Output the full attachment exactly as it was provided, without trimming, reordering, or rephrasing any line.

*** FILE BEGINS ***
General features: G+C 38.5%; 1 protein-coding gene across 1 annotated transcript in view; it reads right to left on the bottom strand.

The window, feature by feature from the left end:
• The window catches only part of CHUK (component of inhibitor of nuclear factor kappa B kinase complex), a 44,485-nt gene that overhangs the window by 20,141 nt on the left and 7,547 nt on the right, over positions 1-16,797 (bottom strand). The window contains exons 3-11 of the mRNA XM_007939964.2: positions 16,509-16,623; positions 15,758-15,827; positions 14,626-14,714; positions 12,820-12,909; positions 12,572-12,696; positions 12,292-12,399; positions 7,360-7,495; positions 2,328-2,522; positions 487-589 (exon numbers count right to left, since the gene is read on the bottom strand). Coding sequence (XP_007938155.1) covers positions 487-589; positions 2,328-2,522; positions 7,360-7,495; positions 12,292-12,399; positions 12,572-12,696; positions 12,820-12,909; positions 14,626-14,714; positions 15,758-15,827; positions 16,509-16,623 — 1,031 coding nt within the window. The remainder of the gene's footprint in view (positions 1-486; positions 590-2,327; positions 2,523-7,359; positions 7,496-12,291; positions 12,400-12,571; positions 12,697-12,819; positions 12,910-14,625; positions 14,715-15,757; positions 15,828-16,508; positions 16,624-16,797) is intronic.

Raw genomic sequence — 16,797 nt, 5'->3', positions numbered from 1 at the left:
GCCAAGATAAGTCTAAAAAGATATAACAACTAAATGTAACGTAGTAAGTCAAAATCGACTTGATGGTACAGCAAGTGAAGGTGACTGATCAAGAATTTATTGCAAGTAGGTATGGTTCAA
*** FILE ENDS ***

General features: G+C 38.5%; 1 protein-coding gene across 1 annotated transcript in view; it reads right to left on the bottom strand.

The window, feature by feature from the left end:
• The window catches only part of CHUK (component of inhibitor of nuclear factor kappa B kinase complex), a 44,485-nt gene that overhangs the window by 20,141 nt on the left and 7,547 nt on the right, over positions 1-16,797 (bottom strand). The window contains exons 3-11 of the mRNA XM_007939964.2: positions 16,509-16,623; positions 15,758-15,827; positions 14,626-14,714; positions 12,820-12,909; positions 12,572-12,696; positions 12,292-12,399; positions 7,360-7,495; positions 2,328-2,522; positions 487-589 (exon numbers count right to left, since the gene is read on the bottom strand). Coding sequence (XP_007938155.1) covers positions 487-589; positions 2,328-2,522; positions 7,360-7,495; positions 12,292-12,399; positions 12,572-12,696; positions 12,820-12,909; positions 14,626-14,714; positions 15,758-15,827; positions 16,509-16,623 — 1,031 coding nt within the window. The remainder of the gene's footprint in view (positions 1-486; positions 590-2,327; positions 2,523-7,359; positions 7,496-12,291; positions 12,400-12,571; positions 12,697-12,819; positions 12,910-14,625; positions 14,715-15,757; positions 15,828-16,508; positions 16,624-16,797) is intronic.

Raw genomic sequence — 16,797 nt, 5'->3', positions numbered from 1 at the left:
GCCAAGATAAGTCTAAAAAGATATAACAACTAAATGTAACGTAGTAAGTCAAAATCGACTTGATGGTACAGCAAGTGAAGGTGACTGATCAAGAATTTATTGCAAGTAGGTATGGTTCAA